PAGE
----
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New England Cruise Ports of Call

Bar Harbor lighthouse
Bar Harbor lighthouse. Credit: Frank Winkler, Pixabay license

A New England and Canada cruise is a chance to escape the heat during the summer and see beautiful foliage during the fall.

The cruise season begins quietly in late spring every year and grows in activity until reaching a high point in September. Winter and spring are good times to plan for a New England and Canada cruise to get the best available cabins, dates and prices. But September is the best month to go.

One major travel booking website showed a total of:

  • 10 New England cruises starting in early May
  • 13 in June
  • 11 in July
  • 12 in August
  • 50 in September
  • 35 in October
  • Two in November

The other months of the year had none.

The above numbers show the cruises are most popular in September. It means they attract cruisers who want to see the vibrant and changing colors of the trees and forests.

Although New England cruises are also popular in October, they are best taken early in the month because of dropping temperatures and the approach of winter. The northern location of New England and Canada cruise ports make fall temperatures especially chilly at times.

It is possibly no small coincidence that September is the most active month of the Caribbean hurricane season. So repeat cruisers who embark from the east coast of the United States may find another reason to travel north rather than south. They just shouldn’t count on warm beaches of soft white sand.

Cruise Embarkation Ports

Most New England cruises begin either in the far northern destinations of Canada such as Quebec or Montreal or at mid-Atlantic coastal cities such as New York or Baltimore.

New York in particular is a major embarkation port in part because of its massively active airport and many local attractions.

Besides New York City and Baltimore, the most common departure ports at the southern end are Boston, Massachusetts, and Bayonne, New Jersey. Boston is the most northern port of the group, and Bayonne is right next to New York City. Quebec and Montreal are the only major Canadian ports.

Halifax waterfront
Halifax Canada is a popular cruise port. Credit: Wikimedia Creative Commons license

Out of the 50 cruises in September, a total of 35 embarked from the southern U.S. ports and 15 from the northern Canadian ports.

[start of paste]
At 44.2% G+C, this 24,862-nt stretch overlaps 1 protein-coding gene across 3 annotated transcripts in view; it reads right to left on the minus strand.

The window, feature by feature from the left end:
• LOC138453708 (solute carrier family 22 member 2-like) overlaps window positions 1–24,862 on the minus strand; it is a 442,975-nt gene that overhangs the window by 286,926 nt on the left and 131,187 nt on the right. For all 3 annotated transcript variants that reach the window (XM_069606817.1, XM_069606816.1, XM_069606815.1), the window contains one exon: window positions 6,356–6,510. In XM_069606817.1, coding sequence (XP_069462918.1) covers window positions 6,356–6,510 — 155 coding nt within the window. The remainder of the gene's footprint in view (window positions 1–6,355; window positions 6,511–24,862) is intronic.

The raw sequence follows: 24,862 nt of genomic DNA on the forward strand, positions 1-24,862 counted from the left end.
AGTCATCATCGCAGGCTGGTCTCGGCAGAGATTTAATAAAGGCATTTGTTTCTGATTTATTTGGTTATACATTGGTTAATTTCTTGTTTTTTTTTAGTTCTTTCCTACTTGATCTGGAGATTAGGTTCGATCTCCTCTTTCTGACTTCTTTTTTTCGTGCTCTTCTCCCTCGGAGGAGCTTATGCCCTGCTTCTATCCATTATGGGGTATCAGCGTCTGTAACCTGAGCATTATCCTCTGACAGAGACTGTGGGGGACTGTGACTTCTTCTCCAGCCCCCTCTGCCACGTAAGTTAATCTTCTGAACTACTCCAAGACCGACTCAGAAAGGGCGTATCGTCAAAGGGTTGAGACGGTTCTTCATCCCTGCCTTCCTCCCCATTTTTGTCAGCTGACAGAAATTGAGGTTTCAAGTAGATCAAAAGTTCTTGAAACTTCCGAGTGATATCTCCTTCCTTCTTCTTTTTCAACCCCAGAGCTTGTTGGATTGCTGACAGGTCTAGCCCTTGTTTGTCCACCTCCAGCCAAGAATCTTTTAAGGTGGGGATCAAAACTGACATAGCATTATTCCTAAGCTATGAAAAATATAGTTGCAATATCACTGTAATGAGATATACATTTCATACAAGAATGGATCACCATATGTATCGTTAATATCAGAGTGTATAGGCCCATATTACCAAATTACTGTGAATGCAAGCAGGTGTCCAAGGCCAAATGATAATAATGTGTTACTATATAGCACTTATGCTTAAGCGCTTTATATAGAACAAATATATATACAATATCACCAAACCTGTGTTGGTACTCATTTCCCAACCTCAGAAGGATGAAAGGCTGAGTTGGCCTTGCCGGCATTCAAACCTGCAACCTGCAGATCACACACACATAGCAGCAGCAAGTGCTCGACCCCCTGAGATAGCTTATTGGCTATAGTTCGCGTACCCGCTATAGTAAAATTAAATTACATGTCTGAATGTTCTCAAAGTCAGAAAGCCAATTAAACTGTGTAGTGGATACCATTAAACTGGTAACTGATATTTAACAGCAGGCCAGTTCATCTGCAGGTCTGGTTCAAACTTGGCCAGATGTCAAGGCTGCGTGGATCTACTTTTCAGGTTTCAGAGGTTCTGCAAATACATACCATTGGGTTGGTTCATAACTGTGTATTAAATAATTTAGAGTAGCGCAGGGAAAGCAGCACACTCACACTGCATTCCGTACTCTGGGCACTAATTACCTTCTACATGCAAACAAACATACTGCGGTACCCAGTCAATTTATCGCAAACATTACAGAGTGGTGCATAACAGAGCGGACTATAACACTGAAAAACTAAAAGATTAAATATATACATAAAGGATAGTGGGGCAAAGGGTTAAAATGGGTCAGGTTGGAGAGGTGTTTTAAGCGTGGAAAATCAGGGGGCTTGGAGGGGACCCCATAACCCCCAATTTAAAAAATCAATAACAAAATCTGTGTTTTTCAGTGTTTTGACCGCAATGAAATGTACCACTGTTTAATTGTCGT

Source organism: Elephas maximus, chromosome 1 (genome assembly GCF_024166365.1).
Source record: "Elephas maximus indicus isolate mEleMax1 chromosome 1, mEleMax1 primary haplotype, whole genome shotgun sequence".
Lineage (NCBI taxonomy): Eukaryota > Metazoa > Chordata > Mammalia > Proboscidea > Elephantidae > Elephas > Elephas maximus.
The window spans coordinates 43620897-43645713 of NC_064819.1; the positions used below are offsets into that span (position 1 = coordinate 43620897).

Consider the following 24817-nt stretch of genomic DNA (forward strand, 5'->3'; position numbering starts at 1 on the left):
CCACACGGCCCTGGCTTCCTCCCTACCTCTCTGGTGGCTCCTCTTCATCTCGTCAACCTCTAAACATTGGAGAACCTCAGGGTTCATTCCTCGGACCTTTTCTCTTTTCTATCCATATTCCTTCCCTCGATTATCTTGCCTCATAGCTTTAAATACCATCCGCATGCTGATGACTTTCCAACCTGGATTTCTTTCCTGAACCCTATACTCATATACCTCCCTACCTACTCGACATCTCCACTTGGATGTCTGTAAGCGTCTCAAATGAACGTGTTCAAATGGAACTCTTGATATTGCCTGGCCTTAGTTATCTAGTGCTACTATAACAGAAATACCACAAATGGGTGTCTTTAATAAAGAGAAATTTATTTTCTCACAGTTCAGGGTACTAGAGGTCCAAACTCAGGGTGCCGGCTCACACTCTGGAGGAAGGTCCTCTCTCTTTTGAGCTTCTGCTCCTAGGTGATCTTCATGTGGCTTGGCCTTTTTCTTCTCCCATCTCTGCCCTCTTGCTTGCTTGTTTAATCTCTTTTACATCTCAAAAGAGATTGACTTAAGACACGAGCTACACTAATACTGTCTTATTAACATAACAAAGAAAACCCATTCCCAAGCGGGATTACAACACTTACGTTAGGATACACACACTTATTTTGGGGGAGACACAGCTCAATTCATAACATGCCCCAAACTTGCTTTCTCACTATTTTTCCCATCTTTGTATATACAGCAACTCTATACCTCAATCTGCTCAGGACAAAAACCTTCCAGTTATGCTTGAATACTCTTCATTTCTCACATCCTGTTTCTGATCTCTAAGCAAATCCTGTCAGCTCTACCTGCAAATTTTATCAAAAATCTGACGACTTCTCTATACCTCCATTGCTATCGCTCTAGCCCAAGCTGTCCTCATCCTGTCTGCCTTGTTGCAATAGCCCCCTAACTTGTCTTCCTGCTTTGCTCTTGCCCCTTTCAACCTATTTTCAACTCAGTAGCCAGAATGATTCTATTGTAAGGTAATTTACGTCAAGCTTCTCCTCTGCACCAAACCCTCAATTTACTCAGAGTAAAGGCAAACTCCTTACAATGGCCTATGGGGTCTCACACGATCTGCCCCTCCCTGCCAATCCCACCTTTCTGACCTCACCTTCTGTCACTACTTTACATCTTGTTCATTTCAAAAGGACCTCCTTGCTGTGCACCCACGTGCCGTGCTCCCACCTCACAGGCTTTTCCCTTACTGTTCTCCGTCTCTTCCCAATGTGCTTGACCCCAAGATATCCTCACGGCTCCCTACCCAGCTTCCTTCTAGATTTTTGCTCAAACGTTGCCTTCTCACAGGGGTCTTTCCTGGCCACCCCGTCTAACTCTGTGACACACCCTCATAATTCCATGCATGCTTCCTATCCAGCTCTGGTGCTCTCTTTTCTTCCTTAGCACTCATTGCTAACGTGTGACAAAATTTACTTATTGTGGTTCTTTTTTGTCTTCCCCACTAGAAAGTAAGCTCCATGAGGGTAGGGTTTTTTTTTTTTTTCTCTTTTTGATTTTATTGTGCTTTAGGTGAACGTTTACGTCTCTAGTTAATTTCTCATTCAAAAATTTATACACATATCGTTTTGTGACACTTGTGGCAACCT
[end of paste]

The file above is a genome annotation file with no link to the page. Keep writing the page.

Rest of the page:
Unlike Caribbean cruises, most of them go only in one direction and do not return to their original embarkation ports. It means flying or driving into one city at the beginning of the cruise and flying or driving out of another city at the end of it.

Many of the cruises lasting six to nine days, the most common length, began at a southern port and ended at a northern port or vice versa. Cruise travelers should plan their airline travel accordingly. Most people who have taken an Alaska cruise are familiar with leaving from one port and ending the trip in another.

A small number of cruises do begin in U.S. ports, travel up to some easy-to-reach Canadian ports and return to their original ports of embarkation.

U.S. Ports of Call

The above embarkation and debarkation ports are major destinations on their own for their historical and cultural attractions.

U.S. ports of call between the embarkation and debarkation ports include some combination of Bar Harbor, Newport and Portland, all of which are on the coast of Maine.

Cruises that leave out of Baltimore, New York City and Bayonne often stop at the more northern port of Boston before going on to Maine and Canada.

Canadian Ports of Call

Canadian ports of call between the embarkation and debarkation ports include some combination of Charlottetown, Gaspe, La Baie, Sydney, Halifax, Saguenay and St. John.

Charlottetown is the capital and largest city of Prince Edward Island province. Halifax and Sydney are in Nova Scotia. Gaspe and Saguenay are in Quebec. St. John is in the province of New Brunswick.

Scott S. Bateman is a professional journalist who has traveled widely throughout the Caribbean and the Americas. He is the author of four books about cruising in the Caribbean, Alaska and Mexican Riviera.
December 29, 2021

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